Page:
“When I did go home I would pray to God and ask Him to help me.” Lerato and Menzi divorced in 2013. “When the magistrate said, ‘Your divorce decree has been granted’, it was a new day.” He knew who he wanted, he says. “I also knew it wasn’t going to be easy.” It wasn’t easy for Sikelelwa to take him back. In fact, it took a year of pleading before Menzi broke through the wall of ice she’d put up.
“I wasn’t sure if he was coming back because he was hurt and lonely or because he loved me,” Sikelelwa says. But Menzi was persistent. “She said I disappointed her and she felt naked after what I did to her. I kept saying, ‘Baby, I am sorry’.” When Sikelelwa finally agreed to give him a second chance, Menzi assured her he wasn’t going anywhere. “I told her only a fool makes the same mistake twice. Even if she wanted to be with someone else, I was willing to follow her to him. I wasn’t going to give up on her,” he says.
Eventually Sikelelwa gave in. “I thought better the devil you know than the angel you don’t.” A year and eight months later Menzi proposed and in August 2015 he went to pay lobola. Sikelelwa’s mother had doubts about her daughter marrying a famous actor but she convinced her mom he was the one for her. “I told my mother I loved him for who he is, not what he has. Menzi is the love of my life. Sometimes ngathi ngiyachoma (it’s like I am bragging) but I am happy. I deserve this.”
Menzi says he regrets ever leaving Sikelelwa. “I left Siki when I was still at my peak. If I hadn’t we would have come far – we would be living in a triple-storey house and driving a Mustang.” But he’s doing everything to keep his wife happy. “I had flat-out hit rock bottom and I had accepted I was down and out.
But she was there. I love her and sometimes it’s like I am not doing enough.” He loves the kind of woman she is, he adds. “Siki is respectful. I remember when I first introduced myself, I told her I was Menzi, but after we started dating I was never Menzi. She would call me Mbomvu or Somahhashi (his clan names).
That really touched me because none of the women I dated have called me that. It was really special.” One of the worst challenges Menzi faced was kidney failure in 2011, back when he and Sikelelwa had parted ways. “I’d hear rumours he was dying or he’d died,” she recalls. “He called me one time saying he was cold and hungry. I took him clothes and food but it wasn’t pleasant, so I said, ‘Stay with your wife. It’s your bed, lie in it’.”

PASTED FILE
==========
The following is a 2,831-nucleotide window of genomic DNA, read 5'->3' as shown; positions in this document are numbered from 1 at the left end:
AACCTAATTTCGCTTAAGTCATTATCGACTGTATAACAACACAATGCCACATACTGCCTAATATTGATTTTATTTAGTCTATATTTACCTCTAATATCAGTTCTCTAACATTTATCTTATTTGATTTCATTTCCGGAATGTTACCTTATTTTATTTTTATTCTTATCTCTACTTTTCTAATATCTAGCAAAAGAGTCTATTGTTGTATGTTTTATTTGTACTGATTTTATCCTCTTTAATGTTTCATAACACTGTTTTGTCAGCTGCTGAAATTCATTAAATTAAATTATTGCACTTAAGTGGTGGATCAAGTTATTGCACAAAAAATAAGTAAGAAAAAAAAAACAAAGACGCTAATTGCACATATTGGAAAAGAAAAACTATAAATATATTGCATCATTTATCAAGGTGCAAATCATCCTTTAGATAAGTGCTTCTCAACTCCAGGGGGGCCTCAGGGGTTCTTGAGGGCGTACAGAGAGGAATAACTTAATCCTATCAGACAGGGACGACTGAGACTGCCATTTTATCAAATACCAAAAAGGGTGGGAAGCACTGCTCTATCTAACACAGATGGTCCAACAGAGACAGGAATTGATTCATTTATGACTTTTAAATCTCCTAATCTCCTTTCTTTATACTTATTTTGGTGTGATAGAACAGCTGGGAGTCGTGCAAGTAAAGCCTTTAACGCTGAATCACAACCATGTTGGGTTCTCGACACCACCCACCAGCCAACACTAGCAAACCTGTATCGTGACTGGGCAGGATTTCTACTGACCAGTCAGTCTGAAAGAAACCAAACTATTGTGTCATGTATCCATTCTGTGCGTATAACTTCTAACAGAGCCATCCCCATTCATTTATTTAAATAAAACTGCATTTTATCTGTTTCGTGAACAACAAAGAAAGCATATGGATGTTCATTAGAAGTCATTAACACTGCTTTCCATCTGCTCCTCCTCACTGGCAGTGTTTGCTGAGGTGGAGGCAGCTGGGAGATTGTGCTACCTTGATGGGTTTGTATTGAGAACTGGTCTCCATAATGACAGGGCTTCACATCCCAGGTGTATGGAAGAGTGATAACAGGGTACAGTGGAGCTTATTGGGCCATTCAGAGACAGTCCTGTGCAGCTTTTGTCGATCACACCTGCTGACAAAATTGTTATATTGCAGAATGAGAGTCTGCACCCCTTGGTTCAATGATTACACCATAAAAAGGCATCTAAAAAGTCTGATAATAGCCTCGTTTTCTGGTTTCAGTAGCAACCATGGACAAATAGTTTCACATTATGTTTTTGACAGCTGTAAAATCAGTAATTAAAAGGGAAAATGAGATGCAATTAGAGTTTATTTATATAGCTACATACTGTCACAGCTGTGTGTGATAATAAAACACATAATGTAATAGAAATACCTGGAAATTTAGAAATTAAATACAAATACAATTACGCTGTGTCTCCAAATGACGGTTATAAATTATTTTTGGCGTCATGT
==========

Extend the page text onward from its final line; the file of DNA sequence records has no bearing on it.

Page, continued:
But when they got back together she helped him with his treatment as he waited for a donor kidney. “I gave him his confidence back. I’m not someone who is patient, but God gave me so much patience – patience I didn’t know I had.” In October 2014, two months after proposing, Menzi received a call that a donor had been found.
“They said they had a match – the person died in a car accident. We had to rush to Charlotte Maxeke Hospital at 2am.”Doctors gave strict orders for Menzi to remain indoors for four months. “I had to wake up and make porridge for him every day before I went to work,” Sikelelwa recalls. Menzi had just been fired from Generations together with 15 other actors following a highly publicized pay dispute.
“It was difficult. He was jobless for six months. You know men like being independent and for someone who was doing everything for himself to be dependent on my small salary wasn’t easy.” Shortly after Menzi recovered, Sikelelwa was admitted to hospital to have her gall bladder removed. “I wasn’t eating, I started losing weight. I had blood clots in my chest and gallstones and they had to remove my gall bladder.” Sikelelwa says Menzi and her daughters helped her pull through.
“I was like, ‘God, you brought us together now you want to take me?’ I was sure I was going to die.” Menzi says his wife’s illness changed things. “She started reading the Bible and going to church,” he says. “She would wake up at 12am or 3am to pray. One day I joined her. When we were done we didn’t say anything to each other, we went back to sleep. But when she was at work, she sent me a text saying thank you.”
From there on the couple became praying buddies. “I know God because of her.” Menzi, who now plays the dubious Judas Ngwenya on Isibaya, loves to spoil Sikelelwa. He bought her a Mercedes-Benz CLA and a C180 Coupe and splashes on expensive shoes and bags. “People say she put a love potion in my food but I tell them, ‘No, she didn’t. I was the one who asked her to throw away the Aromat and put a love potion inside the container, then put it on the table so I can pour it over myself ’,” he says, laughing.
He wants to give his wife all the love his parents had. “My dad loved my mom and she died in his arms [in 2000]. It’s what I wish for myself because it shows how close they were. I never saw them fight in front of me.” Menzi’s father, Ndodeni Ngubane, 88, says he’s found a daughter in Sikelelwa. “This is not umakoti – she is a daughter to me. I hope they continue to love each other.
They should not fight. His mother was the one who was stubborn and temperamental, but we didn’t fight. And looking at her [Sikelelwa] she is just like my wife,” he says, smiling. Sikelelwa’s mom, Sindiswa Sishuba, tells us the couple have taught her what true love means. “I really wish them a happy marriage. I hope they continue treating each other with love and respect so the Lord can continue showering them with blessings.”